7. 7. Peace Corps Ghana Version 1, March 2008It may seem like a lot of hard work, but in the end it pays off when you see acontainer of beautiful creamy, pure shea butter.2: Uses of SheaShea has so many uses that we turned to the experts at Cocoa Research Institute ofGhana. The following is an excerpt from a case study done in 2002:The shea nut serves as one of the main sources of livelihood for the rural women andchildren who are engaged in its gathering. Shea butter is the main edible oil for thepeople of northern Ghana, being the most important source of fatty acids and glycerolin their diet. It is an unguent for the skin. It also has anti-microbial properties, whichgives it a place in herbal medicine. It is also used in the pharmaceutical and cosmeticindustries as an important raw material and/or a precursor for the manufacture ofsoaps, candles, and cosmetics. Shea butter is used as a sedative or anodyne for thetreatment of sprains, dislocations and the relief of minor aches and pains. Otherimportant uses include its use as an anti-microbial agent for promotion of rapidhealing of wounds, as a pan-releasing agent in bread baking and as a lubricant fordonkey carts. Its by-products, the brown solid that is left after extracting the oil andthe hard protective shell, are used as a water-proofing material on the walls of mud-buildings to protect them from the eroding forces of the wind and rain. Poor qualitybutter is not only applied to earthen walls but also to doors, windows, and evenbeehives as a waterproofing agent (Marchand, 1988). In a traditional setting, sheabutter of poor quality is used as an illuminant (or fuel, in lamps or as candles).Traditional ProductsOil has played an important part in the local economies in west and central sub-Saharan Africa for centuries. It is reported that the initial traditional roles have notchanged significantly since 1830, when the French explorer Roger Caillie describedthem during his trek across West Africa. In Roger Caillie’s own words as reported inHall et al., 1996, “the indigenous people trade with it, they eat it and rub their bodieswith it; they also burn it to make light; they assure me that it is a very beneficialremedy against aches and pains and sores and wounds for which it is applied as anunguent”. Today the shea tree produces the second most important oil crop in Africaafter oil palm (Poulsen, 1981), but as it grows in areas unsuitable for palm, it takes onprimary importance in West Africa, and in regions where annual precipitation is lessthan 1000mm of rainfall. However, it loses popularity in urban areas within theseregions due to the pungent odor it emits, should it become rancid (Ayeh, 1981b).Other Traditional Uses of Shea butterAs a cosmetic, it is used as a moisturizer, for dressing hair (Dalziel, 1937, Ezema &Ogujiofor, 1992) and for protection against the weather and sun. It is used as a rub torelieve rheumatic and joint pains and is applied to activate healing in wounds and incases of dislocation, swelling and bruising. It is widely used to treat skin problems Page 7 of 28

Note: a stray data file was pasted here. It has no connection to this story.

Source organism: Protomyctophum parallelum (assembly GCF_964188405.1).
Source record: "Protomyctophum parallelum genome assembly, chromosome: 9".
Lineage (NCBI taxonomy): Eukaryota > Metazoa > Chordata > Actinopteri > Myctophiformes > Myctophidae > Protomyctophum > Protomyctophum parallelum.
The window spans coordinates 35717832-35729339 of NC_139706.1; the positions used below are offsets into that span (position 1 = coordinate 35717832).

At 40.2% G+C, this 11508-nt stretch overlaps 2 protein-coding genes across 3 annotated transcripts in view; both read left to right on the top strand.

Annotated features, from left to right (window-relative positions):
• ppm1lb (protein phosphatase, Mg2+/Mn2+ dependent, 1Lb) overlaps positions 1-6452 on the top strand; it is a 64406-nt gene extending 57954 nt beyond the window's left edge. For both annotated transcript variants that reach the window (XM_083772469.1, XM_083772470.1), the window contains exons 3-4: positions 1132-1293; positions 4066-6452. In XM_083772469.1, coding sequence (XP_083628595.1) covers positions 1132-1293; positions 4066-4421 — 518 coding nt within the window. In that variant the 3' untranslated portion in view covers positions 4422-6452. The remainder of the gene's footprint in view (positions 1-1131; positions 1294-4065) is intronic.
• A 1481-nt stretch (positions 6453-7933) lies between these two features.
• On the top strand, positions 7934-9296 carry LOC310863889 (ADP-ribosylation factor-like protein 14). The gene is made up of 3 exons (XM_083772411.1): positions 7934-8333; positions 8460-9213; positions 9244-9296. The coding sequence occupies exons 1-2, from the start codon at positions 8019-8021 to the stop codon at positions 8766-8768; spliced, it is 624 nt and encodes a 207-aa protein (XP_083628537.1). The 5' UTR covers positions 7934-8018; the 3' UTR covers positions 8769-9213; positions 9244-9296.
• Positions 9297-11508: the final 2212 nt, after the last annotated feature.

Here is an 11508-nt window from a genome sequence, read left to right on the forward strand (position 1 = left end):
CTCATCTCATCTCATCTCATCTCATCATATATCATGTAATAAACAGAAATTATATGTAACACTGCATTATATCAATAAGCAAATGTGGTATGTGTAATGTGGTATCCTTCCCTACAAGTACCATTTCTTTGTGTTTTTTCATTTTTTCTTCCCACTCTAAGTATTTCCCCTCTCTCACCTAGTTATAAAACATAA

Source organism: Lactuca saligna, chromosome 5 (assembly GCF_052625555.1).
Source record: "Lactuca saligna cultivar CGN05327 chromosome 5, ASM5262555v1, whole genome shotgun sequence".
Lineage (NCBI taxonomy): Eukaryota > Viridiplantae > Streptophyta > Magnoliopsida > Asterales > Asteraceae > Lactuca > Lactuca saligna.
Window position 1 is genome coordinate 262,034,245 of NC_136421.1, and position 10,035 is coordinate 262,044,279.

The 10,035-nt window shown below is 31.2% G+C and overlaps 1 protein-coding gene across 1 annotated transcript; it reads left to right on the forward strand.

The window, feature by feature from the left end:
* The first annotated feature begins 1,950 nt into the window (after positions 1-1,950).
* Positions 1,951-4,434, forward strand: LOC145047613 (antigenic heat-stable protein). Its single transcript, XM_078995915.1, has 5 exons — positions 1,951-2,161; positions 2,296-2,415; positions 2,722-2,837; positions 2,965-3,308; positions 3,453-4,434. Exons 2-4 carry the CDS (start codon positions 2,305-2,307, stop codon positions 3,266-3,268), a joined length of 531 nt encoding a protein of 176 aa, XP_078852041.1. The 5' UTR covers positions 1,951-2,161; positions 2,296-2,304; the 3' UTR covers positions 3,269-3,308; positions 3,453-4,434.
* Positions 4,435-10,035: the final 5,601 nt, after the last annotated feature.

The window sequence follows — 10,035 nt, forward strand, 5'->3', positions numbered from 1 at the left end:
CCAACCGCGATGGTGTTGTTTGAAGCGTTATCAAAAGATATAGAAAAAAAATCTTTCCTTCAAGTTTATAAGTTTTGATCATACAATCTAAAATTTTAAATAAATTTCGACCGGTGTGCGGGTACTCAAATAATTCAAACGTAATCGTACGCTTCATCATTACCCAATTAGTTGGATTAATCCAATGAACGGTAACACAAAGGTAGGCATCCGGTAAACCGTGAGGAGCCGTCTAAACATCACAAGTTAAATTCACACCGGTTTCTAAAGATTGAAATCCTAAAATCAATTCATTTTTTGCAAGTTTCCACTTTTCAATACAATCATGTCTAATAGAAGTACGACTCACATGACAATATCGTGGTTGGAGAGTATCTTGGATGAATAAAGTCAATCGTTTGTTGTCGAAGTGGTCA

8. 8. Peace Corps Ghana Version 1, March 2008such as dryness, sunburn, burns, ulcers and dermatitis (Vuillet, 1911; Bonkoungou,1987) and to massage pregnant women and small children (Marchand, 1988).Having a high melting point of between (32-45°C) and being close to bodytemperature are attributes that make it particularly suitable as a base for ointments andmedicines (Bonkoungou, 1987). It is also used to treat horses internally and externallyfor girth galls and other sores. The healing properties of shea butter are believed to bepartly attributable to the presence of allantoin, a substance known to stimulate thegrowth of healthy tissue in ulcerous wounds (Wallace-Bruce, 1995). It is used as“white oil” to anoint the dead in Niger (Castinal, 1945), and is placed in traditionalritual shrines.Refuse water from production of shea butter is used as a termite repellent (Dalziel,1937). In Burkina Faso, shea butter is used to protect against insect (Callosobruchusmaculatus) damage to cowpeas (Vigna sp.). Research has shown that after treatmentwith shea butter a reduction occurs in the life span and fertility of the insects andhence the infestation rate. Shea butter, however, is not as effective as cottonseed orgroundnut oil (Pereira, 1983; Owusu-Manu, 1991).Traditional Non-Butter UsesThe shea tree is sacred to many ethnic groups and plays an important role in religiousceremonies (Vuillet, 1911; Millee, 1984).Flowers, Fruits, and NutsSome ethnic groups make the flowers into edible fritters (Chevalier, 1949). The fruitpulp, being a valuable food source, is also taken for its slightly laxative properties(Soladoye et al., 1989). Although not widespread, shea nut cake is used for cattle feed(Salunkhe and Desai, 1986), and also eaten raw by children (Faegri, 1966; Farinu,1986). The residual meal, as in the case with shea butter, is also used as awaterproofing agent to repair and mend cracks in the exterior walls of mud huts,windows, doors and traditional beehives. The sticky black residue, which remainsafter the clarification of the butter, is used for filling cracks in hut walls (Greenwood,1929; Marchand, 1988) and as a substitute for kerosene when lighting firewood(Wallance-Bruce, 1995). The husks reportedly make a good mulch and fertiliser(FAO, 1988b), and are also used as fuel on three stone fires.FoliageLeaves are used as medicine to treat stomachache in children (Millee, 1984). Adecoction of young leaves is used as a vapor bath for headaches in Ghana. The leavesin water form a frothy opalescent liquid, with which the patient’s head is bathed. Aleaf decoction is also used as an eye bath (Abbiw, 1990; Louppe, 1994). The leavesare a source of saponin, which lathers in water and can be used for washing (Abbiw,1990). When a woman goes into labor, branches may be hung in the doorway of herhut to protect the newborn baby. Branches may also be used for covering the deadprior to their burial (Agbahungba & Depommier, 1989). Page 8 of 28